I discovered at a recent workshop that many of my students are using this method as a “get in the ballpark” or “better than nothing” strategy. While I agree that it may get you into the ballpark, you have a 33% chance of ending up on the cancellation side of the phase wheel. Sometimes being a half-step off sounds worse than several steps off. Imagine that you are perfectly in time, but the polarity is inverted. You’re in the ballpark, but getting hit in the back of the head with the ball.
8 – Ground plane microphone position.
This is another technique that can be helpful, but won’t remove reflections from the other 5 out of 6 boundaries/walls that typically constitute a room.
9 – Measure solo elements with a loud and long transfer function.
To get a highly coherent measurement (>95%), you need a good signal to noise ratio (>10dB). No problem. Turn up the signal generator. You can improve your coherence even more by using a higher number of averages. Great. Set the averages to infinity and let it run all day.
Both of these things may help, but can’t be confirmed until you energize the room and observe the results. If there’s a cancellation because of a detrimental reflection at 100Hz, you’ll never be able to get the coherence close to 100%. You can even get high average coherence with misleading data. This may be hard to believe until you realize that the lowest time record (for modern analyzers that make use of multiple time records) typically lasts about 1 second, which means that a 1,000ft reflection will still be considered coherent signal power. For a deeper dive on this subject, please see my workshop Getting Work Done with an Audio Analyzer.
10 – Measure average phase.
This one was a real eye opener for me. I had heard people mention measuring average phase a few times in the past, but it always sounded like a dumb idea for some reason. Then I tried it.
Holy shit. Amazing improvement in measurement quality. If you were previously measuring crossover alignment with a single microphone and then tried a three microphones deployed at strategic points through the audience, it’s like night and day.
Unfortunately, this technique falls apart for me in wide rooms with center subs. In this case, their phase response at each microphone is so different that they average into confusion.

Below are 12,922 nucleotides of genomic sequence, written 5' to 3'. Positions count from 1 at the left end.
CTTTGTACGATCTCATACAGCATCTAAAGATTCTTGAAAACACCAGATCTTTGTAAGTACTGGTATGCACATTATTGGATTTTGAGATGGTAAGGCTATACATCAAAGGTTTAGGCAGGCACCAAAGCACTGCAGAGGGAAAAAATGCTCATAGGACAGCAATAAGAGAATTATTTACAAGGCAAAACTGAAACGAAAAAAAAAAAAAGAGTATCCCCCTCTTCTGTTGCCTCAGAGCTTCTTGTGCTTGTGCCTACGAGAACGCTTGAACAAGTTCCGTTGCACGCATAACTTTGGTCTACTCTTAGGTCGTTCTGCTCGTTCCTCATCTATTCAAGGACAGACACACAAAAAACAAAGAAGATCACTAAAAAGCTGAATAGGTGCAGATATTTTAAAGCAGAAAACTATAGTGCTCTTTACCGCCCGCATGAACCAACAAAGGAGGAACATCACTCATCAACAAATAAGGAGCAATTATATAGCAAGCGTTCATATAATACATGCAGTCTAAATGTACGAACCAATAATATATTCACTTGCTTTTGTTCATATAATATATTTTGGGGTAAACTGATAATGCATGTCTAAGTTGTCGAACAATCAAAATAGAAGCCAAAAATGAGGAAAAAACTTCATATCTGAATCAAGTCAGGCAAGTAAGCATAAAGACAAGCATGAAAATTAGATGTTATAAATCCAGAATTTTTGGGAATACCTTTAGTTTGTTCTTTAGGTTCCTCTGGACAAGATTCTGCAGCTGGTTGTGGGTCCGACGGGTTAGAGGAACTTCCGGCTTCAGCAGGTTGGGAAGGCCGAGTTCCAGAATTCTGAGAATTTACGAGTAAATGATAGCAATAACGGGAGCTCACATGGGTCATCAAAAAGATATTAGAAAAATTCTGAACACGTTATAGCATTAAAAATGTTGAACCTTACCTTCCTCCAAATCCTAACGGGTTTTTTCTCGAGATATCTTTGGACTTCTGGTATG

Here’s one I struggled to decipher while at a hotel in New Orleans.
11 – Measure an IR and filter it around the crossover frequency.
I love this one. It’s fun! It works…sometimes. Unfortunately, a band-limited subwoofer only transmits about 0.5% (-46dB) of the information it is being presented in comparison to a full-range speaker. Its IR has very little amplitude, leaving no prominent peak to track.
Here’s an IR of a full-range speaker.
And here’s a sub.
You can see how it would be challenging to compare their peaks.
Of course, you could view the ETC graph instead. Here’s the same full-range speaker, this time with the ETC graph filtered around 80Hz.
And here’s the sub.
We’ve achieved actionable data at the expense of losing polarity information. 🤷♀️
12 – Play Phase Invaders.
I built Phase Invaders to not only get more practice reading the phase graph, but also to help me align systems in the field. It allows you to upload measurements and quickly several alignment options while observing summation against a target.
I was able to use it in the field a few times and sadly discovered that it doesn’t always work. Phase Invaders can only give you results that are as good as your data. If you’re measuring reflections, the result will be misleading. You can’t beat the room.
Here are the two speakers I used in the previous example. The best alignment I could find adds 13ms of delay to the Main, which is going in the wrong direction.
It’s hard to trust LF measurements in far-field. Who knows what they have been through?
13 – Add delay while observing combined systems.
Normally this would be one of the last steps in your alignment process to verify summation. Unfortunately, it suffers from the same problems as measuring solo elements above. If the solo element data is misleading, the combined systems data will be as well.
Remember the alignment I mentioned in #2 with my friend Zeke. That was done with an audio analyzer. Here’s why it didn’t work.
Check out the phase. How many wraparounds do you count between 50Hz and 150Hz. Maybe four? That’s not normal, is it? I might notice that coherence is low at 70Hz and 140Hz and therefore ignore those wraparounds. Or more likely, I’ll miss those details when I’m in a hurry.
(Spoiler alert: There should only be one wraparound, but that isn’t obvious until you have a reflection-free comparison.)
[Bonus] Apply smoothing to make the graph easier to read
Some smoothing should clean up the graph and reveal the truth, right?
Unfortunately, gratuitous amounts of smoothing do not necessarily reveal the near anechoic trace as you might expect.
Back to combined systems. You might say, “Look at the combined measurement. That will verify it.”